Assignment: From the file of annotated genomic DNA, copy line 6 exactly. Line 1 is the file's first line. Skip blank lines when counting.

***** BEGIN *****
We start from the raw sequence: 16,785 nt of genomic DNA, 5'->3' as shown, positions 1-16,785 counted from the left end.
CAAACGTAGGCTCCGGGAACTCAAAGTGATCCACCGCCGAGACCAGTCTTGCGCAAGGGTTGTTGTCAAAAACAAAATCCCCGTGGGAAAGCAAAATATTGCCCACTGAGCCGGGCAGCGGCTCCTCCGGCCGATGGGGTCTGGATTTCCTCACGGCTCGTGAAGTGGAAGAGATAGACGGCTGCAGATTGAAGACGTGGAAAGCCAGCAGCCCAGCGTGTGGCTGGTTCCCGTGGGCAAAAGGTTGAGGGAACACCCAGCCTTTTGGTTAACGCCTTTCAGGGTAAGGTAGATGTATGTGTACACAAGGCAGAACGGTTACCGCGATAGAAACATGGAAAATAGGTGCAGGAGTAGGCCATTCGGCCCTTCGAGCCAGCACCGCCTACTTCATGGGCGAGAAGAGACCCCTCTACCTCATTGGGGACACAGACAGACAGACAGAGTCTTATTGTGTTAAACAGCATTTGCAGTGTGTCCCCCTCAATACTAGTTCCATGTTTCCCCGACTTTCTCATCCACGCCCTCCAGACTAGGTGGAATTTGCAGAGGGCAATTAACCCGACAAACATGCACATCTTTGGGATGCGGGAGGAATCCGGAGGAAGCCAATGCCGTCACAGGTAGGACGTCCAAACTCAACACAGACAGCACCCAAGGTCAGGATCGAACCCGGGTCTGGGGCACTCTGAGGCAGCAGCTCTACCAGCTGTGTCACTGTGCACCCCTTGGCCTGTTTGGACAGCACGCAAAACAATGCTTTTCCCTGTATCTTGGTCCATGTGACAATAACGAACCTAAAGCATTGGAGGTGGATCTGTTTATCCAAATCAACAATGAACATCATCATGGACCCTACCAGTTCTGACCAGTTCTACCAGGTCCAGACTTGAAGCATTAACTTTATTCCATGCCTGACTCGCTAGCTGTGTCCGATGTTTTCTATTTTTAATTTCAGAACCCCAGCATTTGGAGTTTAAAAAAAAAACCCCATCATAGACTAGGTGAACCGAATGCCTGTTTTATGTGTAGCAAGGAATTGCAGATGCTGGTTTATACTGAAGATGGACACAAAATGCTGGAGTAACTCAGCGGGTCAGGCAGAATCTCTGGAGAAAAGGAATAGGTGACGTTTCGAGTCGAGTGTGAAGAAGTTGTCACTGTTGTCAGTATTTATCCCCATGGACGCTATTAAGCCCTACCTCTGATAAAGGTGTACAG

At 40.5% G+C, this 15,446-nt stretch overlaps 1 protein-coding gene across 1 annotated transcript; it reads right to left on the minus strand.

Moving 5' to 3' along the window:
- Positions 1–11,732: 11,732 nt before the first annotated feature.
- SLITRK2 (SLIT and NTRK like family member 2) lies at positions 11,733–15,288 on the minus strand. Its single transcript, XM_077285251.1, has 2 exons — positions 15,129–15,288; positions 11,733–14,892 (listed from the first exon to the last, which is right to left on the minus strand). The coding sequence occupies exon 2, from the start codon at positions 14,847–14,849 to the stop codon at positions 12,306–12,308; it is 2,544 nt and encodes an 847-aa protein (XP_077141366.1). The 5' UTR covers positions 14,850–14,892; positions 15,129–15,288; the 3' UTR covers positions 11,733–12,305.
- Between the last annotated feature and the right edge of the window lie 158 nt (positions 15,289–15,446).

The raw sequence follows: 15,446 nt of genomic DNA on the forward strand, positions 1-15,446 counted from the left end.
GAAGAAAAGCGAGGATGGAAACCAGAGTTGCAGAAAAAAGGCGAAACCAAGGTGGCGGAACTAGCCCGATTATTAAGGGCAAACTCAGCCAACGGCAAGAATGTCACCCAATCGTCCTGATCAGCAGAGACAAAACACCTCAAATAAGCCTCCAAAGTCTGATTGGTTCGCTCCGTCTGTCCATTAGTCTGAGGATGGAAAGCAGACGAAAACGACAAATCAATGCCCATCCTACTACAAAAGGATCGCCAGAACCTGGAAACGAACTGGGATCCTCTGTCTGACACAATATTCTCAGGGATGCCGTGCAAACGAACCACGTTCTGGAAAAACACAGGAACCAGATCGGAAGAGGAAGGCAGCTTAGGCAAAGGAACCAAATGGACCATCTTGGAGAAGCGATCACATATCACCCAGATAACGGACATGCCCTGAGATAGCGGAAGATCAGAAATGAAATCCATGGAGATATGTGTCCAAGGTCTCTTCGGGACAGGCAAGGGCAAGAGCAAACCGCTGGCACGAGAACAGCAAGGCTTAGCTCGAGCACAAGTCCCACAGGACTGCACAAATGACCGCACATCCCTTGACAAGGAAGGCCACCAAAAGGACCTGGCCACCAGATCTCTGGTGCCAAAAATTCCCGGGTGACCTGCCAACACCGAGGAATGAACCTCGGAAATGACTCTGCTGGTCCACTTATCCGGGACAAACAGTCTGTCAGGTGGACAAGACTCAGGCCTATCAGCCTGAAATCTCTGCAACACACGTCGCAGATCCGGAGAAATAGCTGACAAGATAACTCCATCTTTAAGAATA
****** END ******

- SLITRK2 (SLIT and NTRK like family member 2) lies at positions 11,733–15,288 on the minus strand. Its single transcript, XM_077285251.1, has 2 exons — positions 15,129–15,288; positions 11,733–14,892 (listed from the first exon to the last, which is right to left on the minus strand). The coding sequence occupies exon 2, from the start codon at positions 14,847–14,849 to the stop codon at positions 12,306–12,308; it is 2,544 nt and encodes an 847-aa protein (XP_077141366.1). The 5' UTR covers positions 14,850–14,892; positions 15,129–15,288; the 3' UTR covers positions 11,733–12,305.